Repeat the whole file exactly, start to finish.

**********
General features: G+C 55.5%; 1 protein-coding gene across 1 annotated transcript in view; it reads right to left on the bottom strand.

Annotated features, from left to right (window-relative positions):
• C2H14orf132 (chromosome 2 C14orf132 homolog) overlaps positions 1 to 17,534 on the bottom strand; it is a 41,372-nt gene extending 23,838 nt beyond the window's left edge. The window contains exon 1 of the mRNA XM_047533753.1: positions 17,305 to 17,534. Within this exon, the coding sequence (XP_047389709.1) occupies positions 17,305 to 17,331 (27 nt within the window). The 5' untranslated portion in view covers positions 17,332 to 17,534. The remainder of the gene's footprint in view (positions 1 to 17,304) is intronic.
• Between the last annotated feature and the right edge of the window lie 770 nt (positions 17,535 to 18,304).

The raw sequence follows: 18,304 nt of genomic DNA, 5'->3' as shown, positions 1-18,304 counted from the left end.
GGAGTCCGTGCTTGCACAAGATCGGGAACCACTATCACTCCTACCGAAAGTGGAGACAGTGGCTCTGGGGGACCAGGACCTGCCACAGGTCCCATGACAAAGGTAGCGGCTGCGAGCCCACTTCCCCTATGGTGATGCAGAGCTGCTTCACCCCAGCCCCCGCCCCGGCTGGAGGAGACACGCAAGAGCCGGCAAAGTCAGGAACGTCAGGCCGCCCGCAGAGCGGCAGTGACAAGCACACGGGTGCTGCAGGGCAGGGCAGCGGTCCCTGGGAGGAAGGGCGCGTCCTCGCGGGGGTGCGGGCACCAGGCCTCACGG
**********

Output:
General features: G+C 55.5%; 1 protein-coding gene across 1 annotated transcript in view; it reads right to left on the bottom strand.

Annotated features, from left to right (window-relative positions):
• C2H14orf132 (chromosome 2 C14orf132 homolog) overlaps positions 1 to 17,534 on the bottom strand; it is a 41,372-nt gene extending 23,838 nt beyond the window's left edge. The window contains exon 1 of the mRNA XM_047533753.1: positions 17,305 to 17,534. Within this exon, the coding sequence (XP_047389709.1) occupies positions 17,305 to 17,331 (27 nt within the window). The 5' untranslated portion in view covers positions 17,332 to 17,534. The remainder of the gene's footprint in view (positions 1 to 17,304) is intronic.
• Between the last annotated feature and the right edge of the window lie 770 nt (positions 17,535 to 18,304).

The raw sequence follows: 18,304 nt of genomic DNA, 5'->3' as shown, positions 1-18,304 counted from the left end.
GGAGTCCGTGCTTGCACAAGATCGGGAACCACTATCACTCCTACCGAAAGTGGAGACAGTGGCTCTGGGGGACCAGGACCTGCCACAGGTCCCATGACAAAGGTAGCGGCTGCGAGCCCACTTCCCCTATGGTGATGCAGAGCTGCTTCACCCCAGCCCCCGCCCCGGCTGGAGGAGACACGCAAGAGCCGGCAAAGTCAGGAACGTCAGGCCGCCCGCAGAGCGGCAGTGACAAGCACACGGGTGCTGCAGGGCAGGGCAGCGGTCCCTGGGAGGAAGGGCGCGTCCTCGCGGGGGTGCGGGCACCAGGCCTCACGG